We recently caught up with Shopify’s Hain Joubert who told us about exciting new Shopify features, gave sage advice for merchants, and discussed how the global pandemic has changed ecommerce, probably forever.
It took a while to pin down an interview with Hain Joubert, Shopify’s partnerships manager for Europe, East Asia, and Africa. The South African, who now lives in London, is a busy person given the enormous growth in ecommerce, especially since the start of the coronavirus pandemic.
When we did speak to him, Joubert was eager to reveal improvements and changes that are underway at Shopify. The platform’s fulfilment network is being revamped with better software and features that give merchants more control and flexibility in managing their orders. This allows merchants to hand over the logistics of stock keeping, delivery and fulfillment to Shopify.
Even more exciting is the development of Shop, an all-in-one mobile shopping assistant that helps consumers search for and buy products. Shop also makes it easier for consumers to discover merchants. For example, filters can help shoppers find anything from Asian, or woman-owned businesses, to merchants that practice and promote sustainable commerce.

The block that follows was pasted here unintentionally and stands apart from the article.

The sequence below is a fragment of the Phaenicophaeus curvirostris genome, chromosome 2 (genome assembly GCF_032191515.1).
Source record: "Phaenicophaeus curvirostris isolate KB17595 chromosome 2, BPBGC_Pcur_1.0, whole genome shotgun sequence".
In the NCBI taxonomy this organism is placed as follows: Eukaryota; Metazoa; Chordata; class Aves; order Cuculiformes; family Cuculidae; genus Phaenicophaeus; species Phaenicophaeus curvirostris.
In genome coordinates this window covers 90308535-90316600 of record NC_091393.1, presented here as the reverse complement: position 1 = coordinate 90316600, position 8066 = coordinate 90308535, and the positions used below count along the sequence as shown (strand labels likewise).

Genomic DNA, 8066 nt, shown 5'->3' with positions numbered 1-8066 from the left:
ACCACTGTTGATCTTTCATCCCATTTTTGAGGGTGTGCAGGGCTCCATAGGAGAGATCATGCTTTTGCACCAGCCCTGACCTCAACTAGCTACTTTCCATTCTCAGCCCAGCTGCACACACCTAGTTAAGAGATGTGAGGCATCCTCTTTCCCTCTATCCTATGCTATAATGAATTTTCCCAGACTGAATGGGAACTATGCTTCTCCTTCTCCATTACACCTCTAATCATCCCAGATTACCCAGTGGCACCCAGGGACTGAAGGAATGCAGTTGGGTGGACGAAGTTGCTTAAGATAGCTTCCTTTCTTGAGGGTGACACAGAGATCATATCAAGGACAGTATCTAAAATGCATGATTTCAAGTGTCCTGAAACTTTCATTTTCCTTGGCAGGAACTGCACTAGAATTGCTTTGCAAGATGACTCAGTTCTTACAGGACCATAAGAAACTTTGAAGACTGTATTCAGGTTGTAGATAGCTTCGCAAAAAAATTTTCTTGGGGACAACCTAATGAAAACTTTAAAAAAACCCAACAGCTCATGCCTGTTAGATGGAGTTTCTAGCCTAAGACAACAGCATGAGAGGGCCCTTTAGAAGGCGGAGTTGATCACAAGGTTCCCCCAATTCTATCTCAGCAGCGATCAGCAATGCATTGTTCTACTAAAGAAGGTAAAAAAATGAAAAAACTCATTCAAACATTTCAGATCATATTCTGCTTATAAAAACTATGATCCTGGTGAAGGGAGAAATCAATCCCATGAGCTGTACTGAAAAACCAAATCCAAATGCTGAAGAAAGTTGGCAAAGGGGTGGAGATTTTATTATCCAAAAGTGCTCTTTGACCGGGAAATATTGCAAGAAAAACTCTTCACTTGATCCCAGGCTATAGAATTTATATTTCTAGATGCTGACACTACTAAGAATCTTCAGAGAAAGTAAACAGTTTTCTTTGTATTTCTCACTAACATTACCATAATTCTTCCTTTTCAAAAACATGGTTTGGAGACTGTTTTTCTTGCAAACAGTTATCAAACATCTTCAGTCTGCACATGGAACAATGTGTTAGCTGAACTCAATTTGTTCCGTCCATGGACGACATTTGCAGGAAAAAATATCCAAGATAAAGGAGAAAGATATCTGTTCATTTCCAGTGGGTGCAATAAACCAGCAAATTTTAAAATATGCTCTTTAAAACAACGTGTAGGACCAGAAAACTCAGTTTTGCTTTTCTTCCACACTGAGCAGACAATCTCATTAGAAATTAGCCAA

By the end of the first quarter in 2021, Shop already had more than 107 million registered users, nearly a quarter of which are monthly active users – a testament to the growth in ecommerce.
Joubert discussed how several Shopify and Shopify Plus merchants undervalue the automation capabilities that Shopify offers. In particular, he recommends Shopify Flow, which is quick and relatively painless to set up.
Using Flow, merchants can:
The app also provides opportunities for businesses to better connect with customers by using tags and segments to identify loyal customers and reward them for their buying behaviors and lifetime spend.
Joubert believes that the future of ecommerce for large merchants lies in new enterprise solutions. Platforms that don’t require a lot of time and investment (while simultaneously making useful and user-friendly features readily available) are likely to experience increased success.
“Legacy enterprise software is broken. You don’t need a thousand days to install software, an army of developers to support it, or millions of dollars to run it,” he says.
Medium and large businesses have traditionally invested a lot of time, energy and money to build systems that support them and their needs. Software used to be a lot more rigid and customization would have to be developed specially to fit a business’s needs.
Many newer solutions are more agile and easily customizable and it’s not necessary to have specialized knowledge to work with it. Joubert maintains that small and large businesses should embrace solutions like Shopify that have software that is mobile and responsive to fast changing demands in commerce.
The needs of customers have and will change, and it’s more important than ever to have a solution that can adapt and change with them. As a seller you don’t always have time or resources, so making things simple and easy to use has become important.